“Once you start tending to your vibration you are going to discover a leverage (the flow)…that what you want is in the process of becoming.” Abraham
For most of us living in the future or thinking about something that happened to us awhile ago, are the two most occupied places in our minds. While we are doing our jobs, we think about vacation or playing at the beach, then when we get to the beach, we fantasize about a nice dinner out (or sex, depending on your gender) and then sitting down to dinner our minds wonder off and back to work.
It seems that, all to rarely, we are completely in the moment, savoring the now. And yet, the present moment, the now, is all there is. When we think about the future or the past, we do it now.
There’s no fault in this, this is the way we live when we are living from the ego state (the perspective of the individual – separate from all that is). It a habitual state that we’ve been practicing since childhood.
There are different strategies or practices that promote living in the present. Finding the flow is one. the truth is that we all find ourselves experiencing the flow, from time to time, whether we’re aware of it or not.
“Finding the the flow” are those times when you are so lost in a particular experience you lose track of time, you are completely absorbed, but unlike movies or TV you are deeply aware of the experience. Mihaly Csikszentmihali (the person who is credited with coning the term) described it as, an”intense state of absorption and involvement with the present moment.”
Abraham, in this video, imparts a lesson about living in the flow, or “going with the flow,” in which they use the analogy “turning your boat downstream.”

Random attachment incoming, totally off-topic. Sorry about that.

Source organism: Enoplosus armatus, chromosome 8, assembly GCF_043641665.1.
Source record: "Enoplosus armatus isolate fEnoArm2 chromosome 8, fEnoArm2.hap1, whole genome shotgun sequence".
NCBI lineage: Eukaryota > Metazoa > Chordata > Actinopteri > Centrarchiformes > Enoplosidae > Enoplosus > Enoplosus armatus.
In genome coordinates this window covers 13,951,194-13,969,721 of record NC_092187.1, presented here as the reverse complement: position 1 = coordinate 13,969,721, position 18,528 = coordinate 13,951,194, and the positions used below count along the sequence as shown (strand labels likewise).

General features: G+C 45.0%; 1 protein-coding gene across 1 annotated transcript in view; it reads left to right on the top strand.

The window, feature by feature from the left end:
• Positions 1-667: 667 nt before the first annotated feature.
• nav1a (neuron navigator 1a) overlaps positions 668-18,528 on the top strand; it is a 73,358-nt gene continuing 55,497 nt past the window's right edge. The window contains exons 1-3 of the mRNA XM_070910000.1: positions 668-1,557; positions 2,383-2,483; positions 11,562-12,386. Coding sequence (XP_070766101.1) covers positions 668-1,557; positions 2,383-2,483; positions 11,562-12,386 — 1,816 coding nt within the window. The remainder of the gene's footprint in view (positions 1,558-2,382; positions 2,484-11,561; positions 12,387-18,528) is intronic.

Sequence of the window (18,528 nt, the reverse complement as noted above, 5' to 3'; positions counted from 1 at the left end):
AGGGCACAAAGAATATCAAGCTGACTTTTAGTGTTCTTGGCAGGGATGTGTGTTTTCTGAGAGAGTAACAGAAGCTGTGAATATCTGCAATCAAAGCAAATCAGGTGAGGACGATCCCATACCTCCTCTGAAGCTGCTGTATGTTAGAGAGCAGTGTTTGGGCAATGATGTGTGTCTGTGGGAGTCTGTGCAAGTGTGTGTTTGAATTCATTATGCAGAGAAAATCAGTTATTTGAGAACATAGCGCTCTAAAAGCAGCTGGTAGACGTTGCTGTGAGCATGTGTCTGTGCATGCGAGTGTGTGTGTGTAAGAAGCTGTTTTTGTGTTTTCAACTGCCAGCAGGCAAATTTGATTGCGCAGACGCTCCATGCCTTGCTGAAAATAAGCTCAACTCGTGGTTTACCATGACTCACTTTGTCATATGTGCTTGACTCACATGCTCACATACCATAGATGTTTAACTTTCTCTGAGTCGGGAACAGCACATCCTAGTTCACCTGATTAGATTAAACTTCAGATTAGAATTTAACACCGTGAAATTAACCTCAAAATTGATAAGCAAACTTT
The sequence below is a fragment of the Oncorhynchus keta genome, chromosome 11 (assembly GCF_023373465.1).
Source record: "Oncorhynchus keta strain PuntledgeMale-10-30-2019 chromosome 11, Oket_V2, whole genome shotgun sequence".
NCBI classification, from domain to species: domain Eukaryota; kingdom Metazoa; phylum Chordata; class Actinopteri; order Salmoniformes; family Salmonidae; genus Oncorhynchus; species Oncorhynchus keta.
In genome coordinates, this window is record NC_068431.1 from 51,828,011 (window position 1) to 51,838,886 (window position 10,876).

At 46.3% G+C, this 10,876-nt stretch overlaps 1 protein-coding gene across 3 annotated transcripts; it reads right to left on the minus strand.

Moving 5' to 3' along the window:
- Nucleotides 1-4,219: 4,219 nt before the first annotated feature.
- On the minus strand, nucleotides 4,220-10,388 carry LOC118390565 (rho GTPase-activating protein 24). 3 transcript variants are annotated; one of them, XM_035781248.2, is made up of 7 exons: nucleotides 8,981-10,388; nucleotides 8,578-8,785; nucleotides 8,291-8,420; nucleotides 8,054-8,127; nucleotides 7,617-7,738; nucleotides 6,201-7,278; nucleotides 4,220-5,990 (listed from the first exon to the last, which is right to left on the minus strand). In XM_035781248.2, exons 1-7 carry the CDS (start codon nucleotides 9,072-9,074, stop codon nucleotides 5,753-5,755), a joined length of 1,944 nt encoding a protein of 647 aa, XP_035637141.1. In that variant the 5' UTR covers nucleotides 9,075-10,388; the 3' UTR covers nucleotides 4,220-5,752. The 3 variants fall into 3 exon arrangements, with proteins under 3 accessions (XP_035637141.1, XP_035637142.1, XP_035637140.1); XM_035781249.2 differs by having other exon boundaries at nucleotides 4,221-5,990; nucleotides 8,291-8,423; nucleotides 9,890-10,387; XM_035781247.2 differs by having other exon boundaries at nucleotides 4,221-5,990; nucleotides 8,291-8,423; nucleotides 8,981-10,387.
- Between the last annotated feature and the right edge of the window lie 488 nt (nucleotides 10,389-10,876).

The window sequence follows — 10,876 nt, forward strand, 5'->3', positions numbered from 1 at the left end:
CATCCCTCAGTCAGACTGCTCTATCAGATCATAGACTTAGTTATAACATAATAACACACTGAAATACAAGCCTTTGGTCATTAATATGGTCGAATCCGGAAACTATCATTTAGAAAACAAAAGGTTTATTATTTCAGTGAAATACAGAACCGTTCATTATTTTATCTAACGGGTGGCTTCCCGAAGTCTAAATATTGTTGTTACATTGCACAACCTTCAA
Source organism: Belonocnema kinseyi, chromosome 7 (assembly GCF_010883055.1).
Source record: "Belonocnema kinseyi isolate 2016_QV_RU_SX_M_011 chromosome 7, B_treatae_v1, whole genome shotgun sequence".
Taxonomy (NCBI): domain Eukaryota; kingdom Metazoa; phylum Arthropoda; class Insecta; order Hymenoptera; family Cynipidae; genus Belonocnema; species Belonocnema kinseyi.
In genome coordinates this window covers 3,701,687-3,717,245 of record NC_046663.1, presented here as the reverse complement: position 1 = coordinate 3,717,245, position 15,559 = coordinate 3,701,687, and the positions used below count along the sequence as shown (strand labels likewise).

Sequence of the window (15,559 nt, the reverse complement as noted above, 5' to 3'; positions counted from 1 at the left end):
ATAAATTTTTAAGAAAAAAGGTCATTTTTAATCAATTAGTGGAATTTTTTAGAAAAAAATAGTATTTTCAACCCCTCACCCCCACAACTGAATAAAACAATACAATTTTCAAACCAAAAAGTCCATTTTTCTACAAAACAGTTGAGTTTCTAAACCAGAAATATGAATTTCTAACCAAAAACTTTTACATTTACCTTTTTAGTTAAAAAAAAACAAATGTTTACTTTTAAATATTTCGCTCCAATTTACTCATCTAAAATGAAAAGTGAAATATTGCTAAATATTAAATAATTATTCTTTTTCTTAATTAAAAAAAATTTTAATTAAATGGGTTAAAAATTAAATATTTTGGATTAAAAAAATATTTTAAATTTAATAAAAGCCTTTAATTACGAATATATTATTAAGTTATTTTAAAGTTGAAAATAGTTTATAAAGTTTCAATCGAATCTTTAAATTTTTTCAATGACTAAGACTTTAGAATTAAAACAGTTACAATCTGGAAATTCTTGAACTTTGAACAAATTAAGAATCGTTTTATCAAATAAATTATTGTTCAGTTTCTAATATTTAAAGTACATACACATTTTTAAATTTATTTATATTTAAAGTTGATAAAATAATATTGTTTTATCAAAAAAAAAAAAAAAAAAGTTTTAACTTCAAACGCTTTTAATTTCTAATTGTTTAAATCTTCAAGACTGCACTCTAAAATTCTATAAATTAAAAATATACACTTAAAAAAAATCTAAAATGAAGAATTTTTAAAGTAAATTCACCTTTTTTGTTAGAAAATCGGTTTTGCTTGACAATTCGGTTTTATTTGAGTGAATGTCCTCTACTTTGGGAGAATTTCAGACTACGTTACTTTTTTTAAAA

And when we aren’t accessing the “flow factor” then everything we are trying to do becomes hard work and struggle.
How do we access the flow? According to Abraham, “It’s a matter of trusting in the process (they are speaking about the Law of Attraction).”
The easiest way to find the flow is to align yourself with better feeling thoughts, any thoughts that feel good, not necessarily (in fact rarely) those which are related to the situation, person or object that you’ve struggling with.
You are cautioned, by Abraham, to be gentle with yourself and to not expect that you will change your “habits of thought” instantaneously; especially with a force of effort.
The Flow as described by Csikszentmihali is a place between anxiety and boredom: the place where you are completely absorbed in what you are doing.
When you are in the flow you are balanced between your skills and challenges. It doesn’t matter what you are doing, you could be playing music or writing in as journal, if you attempting anything beyond your current skill level, you become frustrated at the least. But when there is no challenge in what your doing you quickly become bored and apathetic. Flow is being in the sweet spot.
Flow is more than that, it as been described as a high, because its inherently pleasurable and a positive experience. Flow leads us to connect and be involved in life, feeling as if we are in control with a sense of purpose. All of the experiences are the experiences of happiness.
At times, there seem to be a dichotomy between the need to take action and the need for hard work and effort.
The difference is that inspired action is action taken “in the flow” (In the language of Abraham, from the vortex) – on the other hand there will always be a struggle when acting outside of alignment…that is from a unconscious, every-day reality.
You can tell where you are, because finding the flow is a happiness experience!tweet